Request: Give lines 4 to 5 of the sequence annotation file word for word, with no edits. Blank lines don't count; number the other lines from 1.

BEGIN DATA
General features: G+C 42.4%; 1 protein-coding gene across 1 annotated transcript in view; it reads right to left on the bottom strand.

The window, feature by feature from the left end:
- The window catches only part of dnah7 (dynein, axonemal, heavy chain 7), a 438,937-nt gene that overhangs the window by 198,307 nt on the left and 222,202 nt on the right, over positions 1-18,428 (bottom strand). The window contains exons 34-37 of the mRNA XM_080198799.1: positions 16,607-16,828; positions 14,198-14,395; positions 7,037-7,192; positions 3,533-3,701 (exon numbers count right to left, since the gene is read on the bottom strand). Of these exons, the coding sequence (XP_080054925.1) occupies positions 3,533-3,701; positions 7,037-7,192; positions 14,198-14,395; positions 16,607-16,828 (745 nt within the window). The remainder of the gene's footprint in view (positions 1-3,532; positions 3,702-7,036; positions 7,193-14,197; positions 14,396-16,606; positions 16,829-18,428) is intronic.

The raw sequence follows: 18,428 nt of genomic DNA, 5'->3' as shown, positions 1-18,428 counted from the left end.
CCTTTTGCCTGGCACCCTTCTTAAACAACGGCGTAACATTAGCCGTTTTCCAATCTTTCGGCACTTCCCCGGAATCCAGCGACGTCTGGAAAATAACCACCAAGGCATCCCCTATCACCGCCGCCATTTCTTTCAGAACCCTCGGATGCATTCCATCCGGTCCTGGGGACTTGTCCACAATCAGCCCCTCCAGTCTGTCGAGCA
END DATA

The raw sequence follows: 18,428 nt of genomic DNA, 5'->3' as shown, positions 1-18,428 counted from the left end.
CCTTTTGCCTGGCACCCTTCTTAAACAACGGCGTAACATTAGCCGTTTTCCAATCTTTCGGCACTTCCCCGGAATCCAGCGACGTCTGGAAAATAACCACCAAGGCATCCCCTATCACCGCCGCCATTTCTTTCAGAACCCTCGGATGCATTCCATCCGGTCCTGGGGACTTGTCCACAATCAGCCCCTCCAGTCTGTCGAGCA